• If Nikki reads a book she thinks I will like she sticks it under my nightstand, and since, although retired, what with travel, time onboard ships, and preparation, and catching up on farm work when I’m home, I really don’t have that much time to just read.  So the pile builds!  And, sorry to burst anyone’s bubble or ruin the image, but when I’m on the ship I’m working and don’t really have time to read.  I’m not sitting by the pool, soaking up the rays and sipping over-priced drinks with paper umbrellas, reading.  So digging in the pile THE MINIATURIST by Jessie Burton shure didn’t look like anything I’d like, so I’ve kept sticking it at the bottom of the pile.  But, seeing it had a few good blurbs on the back cover and since it is set in the Golden Age of Amsterdam, I figured I’d give it a try.  And I’m hooked.  It’s a strange and unlikely story with fascinating insight into 17th Century Amsterdam.  It has lots of hooks and turns in the narrative and lots of historical cultural backgroud: a great read.
  • The other great tool, even in a technolgically deprived household, is to be able to chat with our kids and friends we haven’t talked with in years for FREE on WhatsAp!

So pulling toether, most of us will survive and the sun will come up tomorrow.  Promise.

From our front yard – We have beautiful views of the mountains and Volcan Baru and the moods seem to always be changing.  Boquete is blessed with lots of rainbows a sign of promise and hope in the Judeo Christian community, equality for our gay friends, but, interestingly for our Gnabe Bugle Indigenous neighbors the rainbow is an ominous sign.

Panama on Lockdown


Once agaub we are facing “times that try men’s souls” … and their patience. Countries all over the world are struggling with Coronavirus, some large, and some small, like Panama with only about 4 million people.


Panama’s first case was March 10th and it now has 200 cases. So the country has taken drastic steps to slow the pandemic. Most things are closed, except …

PANAMA’S TOP BREADWINNER DEFIES VIRUS as 50 ships a day transit the Panama Canal.

Thankfully, something remains normal. The Canal is OPEN FOR BUSINESS. Sure there are no cruise ships, but cruise ships have never been a major portion of Canal traffic.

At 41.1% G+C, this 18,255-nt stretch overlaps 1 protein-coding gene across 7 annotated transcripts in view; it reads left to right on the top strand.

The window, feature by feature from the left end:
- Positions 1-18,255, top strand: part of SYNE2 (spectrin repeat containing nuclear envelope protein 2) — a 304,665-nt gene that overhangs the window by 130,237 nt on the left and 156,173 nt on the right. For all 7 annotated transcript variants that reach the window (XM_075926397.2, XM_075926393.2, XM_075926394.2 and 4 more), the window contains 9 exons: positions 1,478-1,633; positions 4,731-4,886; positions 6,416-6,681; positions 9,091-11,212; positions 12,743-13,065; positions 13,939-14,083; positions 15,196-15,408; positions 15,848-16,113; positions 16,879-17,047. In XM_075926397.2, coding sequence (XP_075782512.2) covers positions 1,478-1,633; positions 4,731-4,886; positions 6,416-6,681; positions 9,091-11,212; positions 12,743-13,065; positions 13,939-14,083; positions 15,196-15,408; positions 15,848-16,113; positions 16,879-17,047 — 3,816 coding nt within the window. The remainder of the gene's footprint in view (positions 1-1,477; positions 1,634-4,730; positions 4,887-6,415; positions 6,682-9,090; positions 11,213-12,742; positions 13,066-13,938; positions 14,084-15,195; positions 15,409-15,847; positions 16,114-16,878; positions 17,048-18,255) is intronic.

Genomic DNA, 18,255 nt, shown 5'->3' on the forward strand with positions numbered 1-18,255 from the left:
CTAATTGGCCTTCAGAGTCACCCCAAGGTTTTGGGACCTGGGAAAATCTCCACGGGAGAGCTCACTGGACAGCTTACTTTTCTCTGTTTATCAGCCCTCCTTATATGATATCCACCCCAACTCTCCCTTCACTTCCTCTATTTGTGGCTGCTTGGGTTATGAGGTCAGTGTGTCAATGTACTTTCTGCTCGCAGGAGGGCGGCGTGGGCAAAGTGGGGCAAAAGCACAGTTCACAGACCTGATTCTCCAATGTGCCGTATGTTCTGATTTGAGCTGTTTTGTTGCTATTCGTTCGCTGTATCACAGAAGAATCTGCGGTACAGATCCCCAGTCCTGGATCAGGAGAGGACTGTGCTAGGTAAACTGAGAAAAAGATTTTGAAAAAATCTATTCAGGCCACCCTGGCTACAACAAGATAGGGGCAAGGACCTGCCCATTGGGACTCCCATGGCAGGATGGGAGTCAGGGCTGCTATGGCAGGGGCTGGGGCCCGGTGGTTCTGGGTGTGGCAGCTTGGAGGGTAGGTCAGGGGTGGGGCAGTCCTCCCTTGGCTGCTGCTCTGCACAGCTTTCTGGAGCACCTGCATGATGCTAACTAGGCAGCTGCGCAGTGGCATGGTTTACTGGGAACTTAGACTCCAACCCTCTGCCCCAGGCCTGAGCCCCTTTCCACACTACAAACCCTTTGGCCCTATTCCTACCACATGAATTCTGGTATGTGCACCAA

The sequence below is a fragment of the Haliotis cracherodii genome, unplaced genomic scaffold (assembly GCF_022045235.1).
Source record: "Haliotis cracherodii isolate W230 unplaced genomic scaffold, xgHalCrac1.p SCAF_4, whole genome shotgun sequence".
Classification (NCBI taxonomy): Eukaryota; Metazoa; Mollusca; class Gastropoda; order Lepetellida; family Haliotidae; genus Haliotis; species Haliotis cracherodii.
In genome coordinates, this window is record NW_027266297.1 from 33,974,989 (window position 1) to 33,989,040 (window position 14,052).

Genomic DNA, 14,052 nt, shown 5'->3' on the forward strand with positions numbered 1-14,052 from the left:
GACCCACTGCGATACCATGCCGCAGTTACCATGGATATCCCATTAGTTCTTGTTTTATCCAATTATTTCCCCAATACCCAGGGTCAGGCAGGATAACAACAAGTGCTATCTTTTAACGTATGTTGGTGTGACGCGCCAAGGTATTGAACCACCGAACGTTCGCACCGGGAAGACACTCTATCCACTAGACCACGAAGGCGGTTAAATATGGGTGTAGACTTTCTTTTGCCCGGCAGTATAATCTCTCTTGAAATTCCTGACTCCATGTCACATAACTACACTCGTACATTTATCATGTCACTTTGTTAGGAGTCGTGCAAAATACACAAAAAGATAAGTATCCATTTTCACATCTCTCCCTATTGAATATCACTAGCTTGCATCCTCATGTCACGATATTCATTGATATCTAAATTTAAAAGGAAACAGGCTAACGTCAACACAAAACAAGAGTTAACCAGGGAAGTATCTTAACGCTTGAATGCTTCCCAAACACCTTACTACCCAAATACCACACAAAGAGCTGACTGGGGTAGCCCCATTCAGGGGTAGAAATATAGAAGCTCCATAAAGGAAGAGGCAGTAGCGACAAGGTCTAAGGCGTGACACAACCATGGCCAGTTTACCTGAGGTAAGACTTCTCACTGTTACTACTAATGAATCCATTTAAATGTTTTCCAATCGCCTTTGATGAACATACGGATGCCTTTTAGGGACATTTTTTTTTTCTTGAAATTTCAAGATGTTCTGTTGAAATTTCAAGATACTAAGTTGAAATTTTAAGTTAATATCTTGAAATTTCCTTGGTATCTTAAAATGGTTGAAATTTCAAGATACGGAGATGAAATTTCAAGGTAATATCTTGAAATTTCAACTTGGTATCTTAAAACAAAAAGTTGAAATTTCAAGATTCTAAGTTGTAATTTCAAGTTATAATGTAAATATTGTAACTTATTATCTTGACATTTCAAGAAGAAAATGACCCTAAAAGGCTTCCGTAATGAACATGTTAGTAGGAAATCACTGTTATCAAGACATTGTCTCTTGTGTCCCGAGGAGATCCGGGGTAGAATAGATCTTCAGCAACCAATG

car-carrierAccording to PANAMA NEWS, “”The maritime sector is calm and working in order, providing confidence and transmitting tranquility to our customers,” says the president of the Panama Maritime Chamber (CMP), Nicolás Vukelja. Vukelja,

The maritime sector, including the Panama Canal, represents approximately a third of the country’s gross domestic product (GDP) and generates more than 100,000 direct and indirect jobs, according to the CMP.

“It continues with its work and services in an orderly manner and abiding by the health and hygiene standards established by the Ministry of Health,” he added. The ships are supplied with food, water, and other products, services that are developed by the boats in the docks, repair services, tugs, maintenance, inspection, fuel supply and other services are still supplied

Among the security measures to protect the health of employees in the maritime sector from coronavirus, direct contact with the crew of ships arriving in the country is avoided, and only ships approved by the maritime authorities are served.

To offer their services, the personnel of the maritime companies use masks, gloves, alcohol gel, in addition to putting into practice other recommendations such as maintaining the recommended distance between people.

In the Panama Canal, where until last week there was a queue of more than 100 ships waiting to transit, the waiting time has been reduced from ten days to between four and five days, the entity reported.

lng_tanker_galea_018b69250b-733d-460c-921f-b411a63d3209originalTo transit by sea, a ship is required to report its conditions on board through the Single Maritime Window of Panama (VUMPA). In case of non-compliance or giving false information, it is subject to penalties and restrictions.